Jason worked both Saturday and Sunday as a doll interpreter in the doll room at our annual Hina Matsuri Festival.
He actually didn’t finish his homework Saturday night but his mom realized that we really needed his help and allowed him to come back to teach the public about the main doll display Sunday.
He is now our expert on the traditional girl’s Hina Matsuri seven tier doll display.
Next year his mom is going to help us with finding facts about the history of the samurai armor, weapons and protective clothing.
Hope you can join us next year for our 49th Annual Hina Matsuri Festival celebration. Dolls, Japanese food, Ikebana, Bonsai, Tea Ceremony, Martial Arts, Japanese music on traditional instruments, dance, and Taiko drumming just to name a bit of the program.
And Jason and I should have some interesting stuff to share with you!
This year I was pleased to see EnduraPet, my favorite dog supplement provider, had returned to the 2016 Denver Dog Show.
I have been using EnduraPet for about six years now and have never been disappointed with results.
Here is a post I did about how their Mobility Plus+ changed my ageing German Shepherd’s life Mobility Plus+
The quality of their products continues to impress me. I have a rescue dog suffering from Addison’s Disease. He is quite nervous during stormy weather such as thunder and extreme wind. He is also no so happy with fireworks. I have been using the Calming Plus+ product for about three years and find it does just that, calms poor Roscoe’s nerves. The wind, thunder and loud fireworks still bother him; but, with the help of Calming Plus+, he is able to settle down and wait out the event.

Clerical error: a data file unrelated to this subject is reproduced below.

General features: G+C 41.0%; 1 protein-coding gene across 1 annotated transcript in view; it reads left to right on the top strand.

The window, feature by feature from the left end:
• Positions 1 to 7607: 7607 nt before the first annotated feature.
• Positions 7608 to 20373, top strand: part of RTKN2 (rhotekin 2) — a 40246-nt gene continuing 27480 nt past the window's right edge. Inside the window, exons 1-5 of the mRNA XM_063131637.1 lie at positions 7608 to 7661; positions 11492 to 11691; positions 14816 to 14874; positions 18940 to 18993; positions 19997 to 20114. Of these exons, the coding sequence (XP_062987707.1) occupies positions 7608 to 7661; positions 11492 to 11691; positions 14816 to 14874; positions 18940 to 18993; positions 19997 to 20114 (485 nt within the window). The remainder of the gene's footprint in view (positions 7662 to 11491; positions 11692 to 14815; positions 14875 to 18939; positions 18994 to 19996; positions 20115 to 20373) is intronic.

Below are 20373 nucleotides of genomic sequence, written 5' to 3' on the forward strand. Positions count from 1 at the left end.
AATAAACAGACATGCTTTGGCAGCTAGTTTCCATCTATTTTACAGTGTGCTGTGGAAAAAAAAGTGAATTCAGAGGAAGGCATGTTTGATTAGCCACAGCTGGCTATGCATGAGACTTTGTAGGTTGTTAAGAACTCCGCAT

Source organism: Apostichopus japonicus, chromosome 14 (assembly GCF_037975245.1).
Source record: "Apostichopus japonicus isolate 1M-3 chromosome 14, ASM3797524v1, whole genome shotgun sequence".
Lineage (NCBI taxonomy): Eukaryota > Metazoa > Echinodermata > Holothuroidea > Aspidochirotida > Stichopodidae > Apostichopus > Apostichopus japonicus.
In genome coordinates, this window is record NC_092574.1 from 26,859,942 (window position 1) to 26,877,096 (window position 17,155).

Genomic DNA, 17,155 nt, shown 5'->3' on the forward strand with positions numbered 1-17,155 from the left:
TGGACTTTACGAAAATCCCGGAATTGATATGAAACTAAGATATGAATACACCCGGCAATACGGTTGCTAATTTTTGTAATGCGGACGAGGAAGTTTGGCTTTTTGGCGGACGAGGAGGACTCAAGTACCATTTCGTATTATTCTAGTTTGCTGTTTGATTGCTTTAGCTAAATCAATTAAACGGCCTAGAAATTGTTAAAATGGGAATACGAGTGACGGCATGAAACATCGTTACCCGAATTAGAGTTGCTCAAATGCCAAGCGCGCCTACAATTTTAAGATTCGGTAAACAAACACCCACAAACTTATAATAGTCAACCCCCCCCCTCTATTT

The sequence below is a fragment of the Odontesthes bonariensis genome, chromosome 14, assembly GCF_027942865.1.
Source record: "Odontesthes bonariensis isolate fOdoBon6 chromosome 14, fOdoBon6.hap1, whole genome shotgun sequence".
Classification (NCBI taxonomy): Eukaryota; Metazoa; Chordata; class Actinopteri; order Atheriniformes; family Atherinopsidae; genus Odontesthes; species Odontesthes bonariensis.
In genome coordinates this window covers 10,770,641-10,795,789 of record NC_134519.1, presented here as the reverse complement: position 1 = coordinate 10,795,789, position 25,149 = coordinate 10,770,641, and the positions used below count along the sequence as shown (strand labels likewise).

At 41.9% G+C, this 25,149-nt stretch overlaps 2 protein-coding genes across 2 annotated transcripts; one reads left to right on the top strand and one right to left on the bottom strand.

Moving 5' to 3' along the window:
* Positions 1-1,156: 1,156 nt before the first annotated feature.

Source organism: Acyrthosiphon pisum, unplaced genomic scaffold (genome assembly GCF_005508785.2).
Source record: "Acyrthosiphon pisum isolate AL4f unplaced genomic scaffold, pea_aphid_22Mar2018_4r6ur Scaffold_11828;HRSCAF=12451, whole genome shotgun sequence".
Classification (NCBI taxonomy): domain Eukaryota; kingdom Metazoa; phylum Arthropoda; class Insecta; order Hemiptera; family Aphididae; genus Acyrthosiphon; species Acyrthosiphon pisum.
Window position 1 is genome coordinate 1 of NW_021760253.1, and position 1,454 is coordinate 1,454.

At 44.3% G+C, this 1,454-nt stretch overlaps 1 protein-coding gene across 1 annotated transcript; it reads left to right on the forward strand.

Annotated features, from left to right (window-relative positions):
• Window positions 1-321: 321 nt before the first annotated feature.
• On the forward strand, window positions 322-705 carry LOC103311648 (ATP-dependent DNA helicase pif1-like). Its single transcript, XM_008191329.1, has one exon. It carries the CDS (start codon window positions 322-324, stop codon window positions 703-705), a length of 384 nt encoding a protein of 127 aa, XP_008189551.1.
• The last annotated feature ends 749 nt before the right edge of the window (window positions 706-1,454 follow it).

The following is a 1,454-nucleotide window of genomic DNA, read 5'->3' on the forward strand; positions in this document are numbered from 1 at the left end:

The Nonaka family had arrived at Camp Amache, the internment camp near Granada, Colorado. Their home for the next 3 years.
Each family was assigned a number and a name badge which the Nonaka family were required to wear on their journey to Camp Amache.
There were 349 barracks located in 30 blocks, 12 barracks per block. The Nonaka family was given one of the four rooms located in each barrack. Their room was approximately 20’×24′ which housed Mas, his older brother and sister, and his mother and father. Each Nonaka was given an Army bed or cot, one blanket and one straw mattress. The Nanakas were also given a pot bellied coal stove for heat and one light bulb.
There were no toilets only an out house. Eventually there was a latrine which also contained group showers and community laundry room. The men’s and women’s areas were separate but that was the extent of the privacy.
There was one large building assigned as a mess hall. The internees could not all be fed at one time so they ate in shifts. The internees ate quickly from their tin trays to make room for the next group of people to get their meal.
There were two or three meatless days a week. Often the meals were mutton or liver, unfamiliar to the internees, with no attempt to try to make the strong flavors more tasty.
Children and adults learned to stand in line to eat and use the bathroom, it was just a daily occurrence for them.
The adults attempted to shield the children, keeping busy and making routines. Mas remembers playing with the other boys and marbles were a favorite.